Candlemas: February 2nd

Last night while Husband watched the Super Bowl, I was googling Groundhog Day to find out a little more about the origin of Punxsutawney Phil. (Wow, I just read that sentence back to myself. I so want to go back in time and high-five the 2001 Me who tried to feign interest when Tom Brady was in his first Super Bowl. “It’s ok, 2001 Hannah. In 2015, you won’t even have to pretend you’re interested while you cuddle with your hot husband in your adorable house. You win.”) Anyway, in the midst of reading about the February 2nd legend, I learned about the tradition of Candlemas. While it sounds like a made up word or possibly an Amy Sedaris crafting holiday, is a beautiful tradition that has been around for hundreds of years.

Candlemas: Feb. 2nd | Hannah & Husband

The tradition is that on February 2nd, priests bless the candles that light the homes in their community for the remainder of Winter. Candlemas occurs 40 days after Christmas, and, as with many ancient holidays, there are lots of theories about how February 2nd became a special day. Legends range from the end of a plague in Constantinople to a Christianization of the Gaelic festival of Imbolc. However, the most common thread seems to be the presentation of Jesus at the temple. 40 days also has to do with the Jewish tradition of female purification after childbirth so another name for Candlemas is “Feast of the Purification of the Virgin.”

The candles come into play as a reference to this scripture in Luke’s gospel. Mary and Joseph bring Jesus to the temple and Simeon, after seeing the baby, calls Him “a light for revelation to the Gentiles, and the glory of your people Israel.” As the tradition goes, priests bless the candles and then people take them home to light the remainder of the dark winter nights and even to ward off thunderstorms.

Two thoughts for today…

  1. When I was little my mother always kept candles lit this time of year, and now that I have a home, I do the same thing. There is a homeyness that comes with the glow of a candle. A warmth it adds on the coldest, darkest nights that I can’t quite explain. Oil lamps, pillar candles, tea lights–they’re a cheap fix for some good juju, I promise!
  2. January is hard and grey and bleak. What sort of light are you bringing to other people these days? There is something to be said for being the hopeful, encouraging friend that makes everyone you meet feel like the most important person in the room. Go forth and be a light in the dreary!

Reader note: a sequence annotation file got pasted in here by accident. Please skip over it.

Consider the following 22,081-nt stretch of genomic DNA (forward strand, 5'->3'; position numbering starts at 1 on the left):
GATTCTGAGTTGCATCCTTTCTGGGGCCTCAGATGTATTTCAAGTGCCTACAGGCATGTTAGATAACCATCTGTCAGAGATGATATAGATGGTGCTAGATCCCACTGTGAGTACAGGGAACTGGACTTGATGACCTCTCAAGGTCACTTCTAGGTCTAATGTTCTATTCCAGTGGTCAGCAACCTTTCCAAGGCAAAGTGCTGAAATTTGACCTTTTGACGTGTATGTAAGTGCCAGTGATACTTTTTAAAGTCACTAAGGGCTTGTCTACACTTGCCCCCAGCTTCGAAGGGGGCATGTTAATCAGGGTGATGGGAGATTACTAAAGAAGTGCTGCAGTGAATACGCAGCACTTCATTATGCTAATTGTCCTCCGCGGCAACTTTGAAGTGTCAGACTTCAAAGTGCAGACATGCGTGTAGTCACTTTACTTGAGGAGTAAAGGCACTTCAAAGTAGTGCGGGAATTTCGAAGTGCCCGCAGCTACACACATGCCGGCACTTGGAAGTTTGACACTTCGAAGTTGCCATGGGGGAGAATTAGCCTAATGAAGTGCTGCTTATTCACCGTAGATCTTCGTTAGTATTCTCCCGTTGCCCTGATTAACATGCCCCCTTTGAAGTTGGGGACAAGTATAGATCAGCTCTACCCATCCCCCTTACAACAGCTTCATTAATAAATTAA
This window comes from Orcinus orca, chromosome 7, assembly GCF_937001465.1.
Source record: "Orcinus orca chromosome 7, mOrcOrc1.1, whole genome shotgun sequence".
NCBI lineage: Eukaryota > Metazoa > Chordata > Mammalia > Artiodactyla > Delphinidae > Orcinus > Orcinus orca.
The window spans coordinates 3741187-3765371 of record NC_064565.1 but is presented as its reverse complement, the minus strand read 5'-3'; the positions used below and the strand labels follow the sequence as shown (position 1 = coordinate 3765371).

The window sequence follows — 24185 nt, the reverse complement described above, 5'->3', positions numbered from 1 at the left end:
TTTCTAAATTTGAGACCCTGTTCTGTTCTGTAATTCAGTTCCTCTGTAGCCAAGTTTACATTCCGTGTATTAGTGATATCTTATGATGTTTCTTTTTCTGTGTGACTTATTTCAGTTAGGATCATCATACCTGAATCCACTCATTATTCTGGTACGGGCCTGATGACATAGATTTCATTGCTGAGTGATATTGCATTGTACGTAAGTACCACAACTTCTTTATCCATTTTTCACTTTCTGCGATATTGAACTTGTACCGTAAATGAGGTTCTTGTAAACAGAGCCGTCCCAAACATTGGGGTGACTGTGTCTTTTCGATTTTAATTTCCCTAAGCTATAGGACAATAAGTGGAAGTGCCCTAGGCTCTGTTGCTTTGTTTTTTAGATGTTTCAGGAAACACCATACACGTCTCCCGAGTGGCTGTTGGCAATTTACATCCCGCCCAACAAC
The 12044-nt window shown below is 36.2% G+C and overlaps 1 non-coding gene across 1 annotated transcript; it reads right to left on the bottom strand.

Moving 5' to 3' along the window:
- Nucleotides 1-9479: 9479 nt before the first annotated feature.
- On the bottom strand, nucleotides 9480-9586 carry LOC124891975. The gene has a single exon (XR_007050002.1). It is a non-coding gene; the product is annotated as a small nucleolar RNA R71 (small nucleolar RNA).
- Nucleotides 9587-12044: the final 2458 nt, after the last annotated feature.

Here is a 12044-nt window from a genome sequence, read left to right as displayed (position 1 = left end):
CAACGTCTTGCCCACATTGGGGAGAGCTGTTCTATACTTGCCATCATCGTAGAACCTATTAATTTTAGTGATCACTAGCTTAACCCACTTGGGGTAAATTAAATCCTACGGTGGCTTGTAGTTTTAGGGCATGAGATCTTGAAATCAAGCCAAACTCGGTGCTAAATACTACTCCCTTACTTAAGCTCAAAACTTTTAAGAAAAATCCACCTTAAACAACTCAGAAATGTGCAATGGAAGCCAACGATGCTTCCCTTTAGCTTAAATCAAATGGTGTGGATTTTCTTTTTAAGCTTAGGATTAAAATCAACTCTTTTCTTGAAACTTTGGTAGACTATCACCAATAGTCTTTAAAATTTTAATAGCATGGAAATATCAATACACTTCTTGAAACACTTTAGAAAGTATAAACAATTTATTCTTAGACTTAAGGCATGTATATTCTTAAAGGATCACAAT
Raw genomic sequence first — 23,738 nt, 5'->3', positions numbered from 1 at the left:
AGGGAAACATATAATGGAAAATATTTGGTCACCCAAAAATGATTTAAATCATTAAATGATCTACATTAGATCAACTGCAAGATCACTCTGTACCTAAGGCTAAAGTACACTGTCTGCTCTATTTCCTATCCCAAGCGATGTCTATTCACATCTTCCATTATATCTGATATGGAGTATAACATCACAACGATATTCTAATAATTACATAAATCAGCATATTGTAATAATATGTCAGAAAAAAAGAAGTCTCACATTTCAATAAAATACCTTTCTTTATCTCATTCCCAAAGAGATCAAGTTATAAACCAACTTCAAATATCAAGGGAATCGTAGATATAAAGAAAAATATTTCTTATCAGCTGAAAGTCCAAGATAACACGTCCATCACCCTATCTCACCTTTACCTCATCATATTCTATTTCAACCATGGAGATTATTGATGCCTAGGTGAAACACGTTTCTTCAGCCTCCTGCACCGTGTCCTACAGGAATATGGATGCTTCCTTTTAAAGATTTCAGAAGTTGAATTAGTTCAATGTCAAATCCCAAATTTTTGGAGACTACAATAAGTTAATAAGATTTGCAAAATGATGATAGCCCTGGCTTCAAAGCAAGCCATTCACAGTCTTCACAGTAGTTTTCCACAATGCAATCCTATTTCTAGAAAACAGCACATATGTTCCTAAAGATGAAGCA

In East Tennesseee? Fig & Company is my new go-to candle source. Check out that colorful display!

In East Tennesseee? Fig & Company is my new go-to candle source. Check out that colorful display!

Some Crafty Candle Links from Winters Past:

Candle Salad & the 1950s Dinner Party with the “Club” 

Repurpose Old Jars Into Vintage-Looking Candleholders

May the remainder of your Winter days be filled with light!


Haint Blue on the Porch Ceiling

Haint Blue | Hannah & HusbandHow cute is this guy? I was trying to take a picture of my afternoon view (staring at the porch ceiling above the pages of my book), and this pic was just too cute not to snap. But for the actual post…

This time of year (or really any time the thermometer reads over 60°F) the front porch is my very favorite room in the house. We spend hours out there–reading, chatting, listening to the radio. I’ll give you a peek at the rest of the porch another day, but right now I want to talk about the ceiling.

Haint Blue | Hannah & Husband

If you call up your house painter and ask for “haint” blue, you’ll find that most of them keep a standard shade on hand. Driving through Southern towns, this light blue adorns the porch ceilings of the smallest of shacks to the largest of mansions. And, like many pieces of Southern folklore, haint blue ceilings have become such a tradition that most people have forgotten where it started.  The tradition originated with the Gullah people–descendants of slaves spread from South Carolina to Louisiana.

haint: a spirit lost in the physical world yet to pass over to the next realm

You can think of a haint as a spirit that you really don’t want to mess with. This isn’t a friendly spirit that will guide you in life, it’s one that will haunt your dreams. The one catch? Haints can’t cross water. So the idea was that if the ceiling of the porch was painted this blue, a shade that is light and slightly aqua, the haint will be tricked into thinking that it’s water and move on to another home.

While I don’t really believe in the superstition, I’m a sucker for a Southern tradition with a good story! What about you? Is your porch ceiling blue?